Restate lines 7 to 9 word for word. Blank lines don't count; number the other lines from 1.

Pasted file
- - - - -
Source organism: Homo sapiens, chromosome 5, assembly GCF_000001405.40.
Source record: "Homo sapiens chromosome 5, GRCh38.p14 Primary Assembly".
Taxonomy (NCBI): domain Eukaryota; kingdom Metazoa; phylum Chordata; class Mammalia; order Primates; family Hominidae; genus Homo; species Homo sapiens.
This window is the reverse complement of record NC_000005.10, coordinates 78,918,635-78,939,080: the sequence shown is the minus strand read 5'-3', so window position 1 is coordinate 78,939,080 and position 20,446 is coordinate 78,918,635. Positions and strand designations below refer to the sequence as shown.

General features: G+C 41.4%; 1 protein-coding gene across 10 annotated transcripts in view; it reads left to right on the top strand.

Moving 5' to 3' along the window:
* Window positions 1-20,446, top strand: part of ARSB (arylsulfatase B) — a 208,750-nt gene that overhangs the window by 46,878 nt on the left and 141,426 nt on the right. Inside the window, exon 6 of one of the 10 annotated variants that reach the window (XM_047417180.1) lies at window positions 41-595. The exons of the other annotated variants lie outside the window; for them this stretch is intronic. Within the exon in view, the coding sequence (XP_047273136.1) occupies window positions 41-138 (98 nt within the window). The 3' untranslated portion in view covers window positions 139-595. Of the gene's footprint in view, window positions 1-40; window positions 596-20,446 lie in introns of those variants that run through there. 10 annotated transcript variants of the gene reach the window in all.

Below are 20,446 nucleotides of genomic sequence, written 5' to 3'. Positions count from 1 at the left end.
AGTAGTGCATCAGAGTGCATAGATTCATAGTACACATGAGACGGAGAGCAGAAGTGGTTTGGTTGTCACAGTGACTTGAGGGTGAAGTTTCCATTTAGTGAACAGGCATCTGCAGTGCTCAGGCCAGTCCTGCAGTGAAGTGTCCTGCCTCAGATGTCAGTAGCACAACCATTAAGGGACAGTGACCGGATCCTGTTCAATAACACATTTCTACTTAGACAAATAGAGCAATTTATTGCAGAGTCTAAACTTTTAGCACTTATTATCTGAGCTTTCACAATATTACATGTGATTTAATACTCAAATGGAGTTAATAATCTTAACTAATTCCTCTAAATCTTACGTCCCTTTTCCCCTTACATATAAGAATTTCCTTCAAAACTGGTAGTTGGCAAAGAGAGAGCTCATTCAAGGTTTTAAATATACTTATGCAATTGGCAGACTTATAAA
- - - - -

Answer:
* Window positions 1-20,446, top strand: part of ARSB (arylsulfatase B) — a 208,750-nt gene that overhangs the window by 46,878 nt on the left and 141,426 nt on the right. Inside the window, exon 6 of one of the 10 annotated variants that reach the window (XM_047417180.1) lies at window positions 41-595. The exons of the other annotated variants lie outside the window; for them this stretch is intronic. Within the exon in view, the coding sequence (XP_047273136.1) occupies window positions 41-138 (98 nt within the window). The 3' untranslated portion in view covers window positions 139-595. Of the gene's footprint in view, window positions 1-40; window positions 596-20,446 lie in introns of those variants that run through there. 10 annotated transcript variants of the gene reach the window in all.

Below are 20,446 nucleotides of genomic sequence, written 5' to 3'. Positions count from 1 at the left end.
AGTAGTGCATCAGAGTGCATAGATTCATAGTACACATGAGACGGAGAGCAGAAGTGGTTTGGTTGTCACAGTGACTTGAGGGTGAAGTTTCCATTTAGTGAACAGGCATCTGCAGTGCTCAGGCCAGTCCTGCAGTGAAGTGTCCTGCCTCAGATGTCAGTAGCACAACCATTAAGGGACAGTGACCGGATCCTGTTCAATAACACATTTCTACTTAGACAAATAGAGCAATTTATTGCAGAGTCTAAACTTTTAGCACTTATTATCTGAGCTTTCACAATATTACATGTGATTTAATACTCAAATGGAGTTAATAATCTTAACTAATTCCTCTAAATCTTACGTCCCTTTTCCCCTTACATATAAGAATTTCCTTCAAAACTGGTAGTTGGCAAAGAGAGAGCTCATTCAAGGTTTTAAATATACTTATGCAATTGGCAGACTTATAAA